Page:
Other NHL Teams Potentially in Trouble.
Another club believed barely hanging on in their current location are the Florida Panthers.
The Panthers are currently owned by Sunrise Sports and Entertainment, whose chairman is Cliff Viner, who took over sole control last summer after being a co-purchaser of the long-struggling franchise in November 2009.
Viner has vowed to make the Panthers – which this past season set an NHL record for the most consecutive season without making the playoffs (10) – a competitive team, and launched into a serious rebuilding mode under former Chicago Blackhawks GM Dale Tallon.
It’s too early to tell how well Tallon’s rebuilding efforts work out, but it will likely take several years before they bear fruit.
In the meantime, the Panthers have all but dropped out of sight in the Miami sports market. Attendance figures are rumored to have been padded by ticket giveaways, a report earlier this year claimed an infomercial was outdrawing them in TV ratings, and while they have plenty of salary cap space, aren’t expected to be a preferred destination for free agent stars.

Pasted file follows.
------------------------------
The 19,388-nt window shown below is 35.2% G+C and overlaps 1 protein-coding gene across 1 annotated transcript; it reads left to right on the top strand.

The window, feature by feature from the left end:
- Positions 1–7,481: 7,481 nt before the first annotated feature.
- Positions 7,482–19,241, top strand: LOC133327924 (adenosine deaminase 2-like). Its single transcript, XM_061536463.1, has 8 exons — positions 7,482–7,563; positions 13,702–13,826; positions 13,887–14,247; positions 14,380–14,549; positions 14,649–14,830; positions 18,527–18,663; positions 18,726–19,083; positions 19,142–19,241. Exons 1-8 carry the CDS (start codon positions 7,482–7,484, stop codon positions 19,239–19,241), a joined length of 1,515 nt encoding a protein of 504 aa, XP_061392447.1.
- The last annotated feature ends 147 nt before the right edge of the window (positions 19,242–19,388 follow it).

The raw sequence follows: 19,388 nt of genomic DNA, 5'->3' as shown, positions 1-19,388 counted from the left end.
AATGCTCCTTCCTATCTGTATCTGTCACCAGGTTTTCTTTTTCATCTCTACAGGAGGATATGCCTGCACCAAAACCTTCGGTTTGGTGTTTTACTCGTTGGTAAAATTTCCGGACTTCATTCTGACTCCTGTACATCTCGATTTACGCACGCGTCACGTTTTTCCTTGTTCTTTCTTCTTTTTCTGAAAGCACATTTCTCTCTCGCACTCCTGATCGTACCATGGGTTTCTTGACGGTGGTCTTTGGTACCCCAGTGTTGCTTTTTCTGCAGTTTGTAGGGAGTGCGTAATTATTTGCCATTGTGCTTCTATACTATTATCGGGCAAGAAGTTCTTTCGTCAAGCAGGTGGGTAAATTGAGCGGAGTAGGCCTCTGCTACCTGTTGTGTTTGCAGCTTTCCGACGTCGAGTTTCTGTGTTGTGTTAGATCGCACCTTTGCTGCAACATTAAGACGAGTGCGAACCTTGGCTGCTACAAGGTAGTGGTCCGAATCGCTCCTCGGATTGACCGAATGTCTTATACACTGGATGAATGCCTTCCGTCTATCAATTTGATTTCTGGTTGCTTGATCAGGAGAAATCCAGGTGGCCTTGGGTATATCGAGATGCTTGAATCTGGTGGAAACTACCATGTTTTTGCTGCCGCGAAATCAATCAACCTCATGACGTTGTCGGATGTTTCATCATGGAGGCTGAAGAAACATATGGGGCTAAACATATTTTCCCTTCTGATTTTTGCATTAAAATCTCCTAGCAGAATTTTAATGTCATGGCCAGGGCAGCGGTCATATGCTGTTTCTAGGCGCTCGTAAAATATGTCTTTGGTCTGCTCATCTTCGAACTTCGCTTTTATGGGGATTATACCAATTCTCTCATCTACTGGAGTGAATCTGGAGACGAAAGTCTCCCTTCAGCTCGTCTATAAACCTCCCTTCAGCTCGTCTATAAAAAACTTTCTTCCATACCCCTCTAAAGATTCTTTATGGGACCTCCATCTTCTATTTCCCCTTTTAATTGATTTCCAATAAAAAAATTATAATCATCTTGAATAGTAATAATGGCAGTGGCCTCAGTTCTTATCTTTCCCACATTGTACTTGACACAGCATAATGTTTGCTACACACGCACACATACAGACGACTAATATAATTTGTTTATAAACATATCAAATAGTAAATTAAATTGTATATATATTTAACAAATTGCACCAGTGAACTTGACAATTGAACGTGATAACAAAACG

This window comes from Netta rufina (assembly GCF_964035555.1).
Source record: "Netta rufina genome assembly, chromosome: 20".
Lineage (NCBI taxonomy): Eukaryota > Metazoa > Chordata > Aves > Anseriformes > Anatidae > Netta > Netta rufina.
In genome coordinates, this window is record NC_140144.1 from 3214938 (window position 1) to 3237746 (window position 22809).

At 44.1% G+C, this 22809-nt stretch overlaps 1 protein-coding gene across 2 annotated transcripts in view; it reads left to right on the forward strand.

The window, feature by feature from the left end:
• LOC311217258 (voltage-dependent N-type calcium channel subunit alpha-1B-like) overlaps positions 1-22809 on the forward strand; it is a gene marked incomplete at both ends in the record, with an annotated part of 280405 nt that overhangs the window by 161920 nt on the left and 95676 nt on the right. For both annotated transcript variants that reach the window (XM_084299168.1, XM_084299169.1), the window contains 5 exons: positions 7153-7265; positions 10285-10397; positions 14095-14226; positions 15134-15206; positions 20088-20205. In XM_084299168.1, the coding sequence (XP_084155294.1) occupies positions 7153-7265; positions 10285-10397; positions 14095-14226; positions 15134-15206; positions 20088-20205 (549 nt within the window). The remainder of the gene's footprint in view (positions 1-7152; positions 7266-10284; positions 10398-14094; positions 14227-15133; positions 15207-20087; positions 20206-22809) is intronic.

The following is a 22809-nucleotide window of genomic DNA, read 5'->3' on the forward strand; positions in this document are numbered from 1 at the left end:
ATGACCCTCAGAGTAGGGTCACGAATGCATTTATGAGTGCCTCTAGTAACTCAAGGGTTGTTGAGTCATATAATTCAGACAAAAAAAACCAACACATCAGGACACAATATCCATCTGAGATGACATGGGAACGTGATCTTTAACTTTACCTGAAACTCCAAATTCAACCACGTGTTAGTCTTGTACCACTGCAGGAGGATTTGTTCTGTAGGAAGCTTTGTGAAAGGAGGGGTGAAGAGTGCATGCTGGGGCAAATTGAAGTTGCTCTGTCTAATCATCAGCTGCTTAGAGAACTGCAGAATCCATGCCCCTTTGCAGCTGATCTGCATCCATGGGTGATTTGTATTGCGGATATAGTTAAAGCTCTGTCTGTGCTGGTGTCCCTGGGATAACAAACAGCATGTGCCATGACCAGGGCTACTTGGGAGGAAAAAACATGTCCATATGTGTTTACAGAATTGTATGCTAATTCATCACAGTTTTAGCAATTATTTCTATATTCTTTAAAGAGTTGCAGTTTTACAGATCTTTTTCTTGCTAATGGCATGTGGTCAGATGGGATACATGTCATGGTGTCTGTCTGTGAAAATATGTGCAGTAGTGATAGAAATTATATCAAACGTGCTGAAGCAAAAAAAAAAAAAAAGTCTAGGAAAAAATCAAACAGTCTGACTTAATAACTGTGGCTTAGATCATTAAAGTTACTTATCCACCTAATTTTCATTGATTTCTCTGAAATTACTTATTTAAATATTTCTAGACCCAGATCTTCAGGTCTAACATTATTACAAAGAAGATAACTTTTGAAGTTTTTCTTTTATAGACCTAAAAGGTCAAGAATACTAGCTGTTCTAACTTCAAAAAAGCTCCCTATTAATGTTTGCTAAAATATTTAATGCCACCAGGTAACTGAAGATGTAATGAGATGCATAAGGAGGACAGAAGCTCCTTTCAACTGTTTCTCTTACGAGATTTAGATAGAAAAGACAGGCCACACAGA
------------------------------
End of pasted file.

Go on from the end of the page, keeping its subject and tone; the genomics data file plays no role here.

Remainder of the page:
(Update: Michael Yormark, SSE president and COO, tweeted the Panthers were not in the top ten in the NHL in ticket comps this season, plus their sponsor revenue was in the top third of the NHL. Good to see Yormark is determined to “better educate the media on the health” of the Panthers, as there’s been a lot of reports suggesting the franchise is in trouble. My thanks to Panthers play-by-play man Steve Goldstein for re-tweeting Yormark’s recent tweets to me).
Still, the TV ratings issue remains troubling, as does their attendance, which for last season was 22nd overall in the league, playing to an average of 81.1% capacity, up slightly from last season’s 78.7%.